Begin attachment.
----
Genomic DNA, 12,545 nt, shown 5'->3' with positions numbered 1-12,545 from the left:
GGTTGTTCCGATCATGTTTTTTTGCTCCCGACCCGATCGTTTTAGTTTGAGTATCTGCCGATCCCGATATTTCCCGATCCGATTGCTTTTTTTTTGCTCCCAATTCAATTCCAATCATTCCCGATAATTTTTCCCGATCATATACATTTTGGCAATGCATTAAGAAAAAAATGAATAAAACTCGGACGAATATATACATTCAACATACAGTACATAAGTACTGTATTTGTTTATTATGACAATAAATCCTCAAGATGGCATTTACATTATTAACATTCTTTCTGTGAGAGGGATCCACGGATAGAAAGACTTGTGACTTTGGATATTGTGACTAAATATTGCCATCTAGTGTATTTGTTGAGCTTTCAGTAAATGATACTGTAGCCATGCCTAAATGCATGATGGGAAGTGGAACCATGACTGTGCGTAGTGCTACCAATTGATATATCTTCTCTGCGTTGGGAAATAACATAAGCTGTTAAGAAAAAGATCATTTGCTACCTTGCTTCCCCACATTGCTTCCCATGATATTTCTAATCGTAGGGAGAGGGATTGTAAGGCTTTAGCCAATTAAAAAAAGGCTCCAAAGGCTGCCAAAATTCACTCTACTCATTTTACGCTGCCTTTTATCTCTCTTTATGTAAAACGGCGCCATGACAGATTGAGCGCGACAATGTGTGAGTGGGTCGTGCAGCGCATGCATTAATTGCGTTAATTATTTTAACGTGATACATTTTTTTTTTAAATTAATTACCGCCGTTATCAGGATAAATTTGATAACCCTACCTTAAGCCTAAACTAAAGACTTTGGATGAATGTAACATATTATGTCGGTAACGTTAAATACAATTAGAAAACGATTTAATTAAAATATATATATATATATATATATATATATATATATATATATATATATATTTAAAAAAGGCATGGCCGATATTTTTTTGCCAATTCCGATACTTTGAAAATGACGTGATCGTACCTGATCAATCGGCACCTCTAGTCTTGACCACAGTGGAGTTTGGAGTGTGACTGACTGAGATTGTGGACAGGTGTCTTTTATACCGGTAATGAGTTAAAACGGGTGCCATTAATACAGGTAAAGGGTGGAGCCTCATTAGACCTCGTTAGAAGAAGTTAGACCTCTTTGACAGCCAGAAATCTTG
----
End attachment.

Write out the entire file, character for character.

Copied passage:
Genomic DNA, 12,545 nt, shown 5'->3' with positions numbered 1-12,545 from the left:
GGTTGTTCCGATCATGTTTTTTTGCTCCCGACCCGATCGTTTTAGTTTGAGTATCTGCCGATCCCGATATTTCCCGATCCGATTGCTTTTTTTTTGCTCCCAATTCAATTCCAATCATTCCCGATAATTTTTCCCGATCATATACATTTTGGCAATGCATTAAGAAAAAAATGAATAAAACTCGGACGAATATATACATTCAACATACAGTACATAAGTACTGTATTTGTTTATTATGACAATAAATCCTCAAGATGGCATTTACATTATTAACATTCTTTCTGTGAGAGGGATCCACGGATAGAAAGACTTGTGACTTTGGATATTGTGACTAAATATTGCCATCTAGTGTATTTGTTGAGCTTTCAGTAAATGATACTGTAGCCATGCCTAAATGCATGATGGGAAGTGGAACCATGACTGTGCGTAGTGCTACCAATTGATATATCTTCTCTGCGTTGGGAAATAACATAAGCTGTTAAGAAAAAGATCATTTGCTACCTTGCTTCCCCACATTGCTTCCCATGATATTTCTAATCGTAGGGAGAGGGATTGTAAGGCTTTAGCCAATTAAAAAAAGGCTCCAAAGGCTGCCAAAATTCACTCTACTCATTTTACGCTGCCTTTTATCTCTCTTTATGTAAAACGGCGCCATGACAGATTGAGCGCGACAATGTGTGAGTGGGTCGTGCAGCGCATGCATTAATTGCGTTAATTATTTTAACGTGATACATTTTTTTTTTAAATTAATTACCGCCGTTATCAGGATAAATTTGATAACCCTACCTTAAGCCTAAACTAAAGACTTTGGATGAATGTAACATATTATGTCGGTAACGTTAAATACAATTAGAAAACGATTTAATTAAAATATATATATATATATATATATATATATATATATATATATATATATATTTAAAAAAGGCATGGCCGATATTTTTTTGCCAATTCCGATACTTTGAAAATGACGTGATCGTACCTGATCAATCGGCACCTCTAGTCTTGACCACAGTGGAGTTTGGAGTGTGACTGACTGAGATTGTGGACAGGTGTCTTTTATACCGGTAATGAGTTAAAACGGGTGCCATTAATACAGGTAAAGGGTGGAGCCTCATTAGACCTCGTTAGAAGAAGTTAGACCTCTTTGACAGCCAGAAATCTTG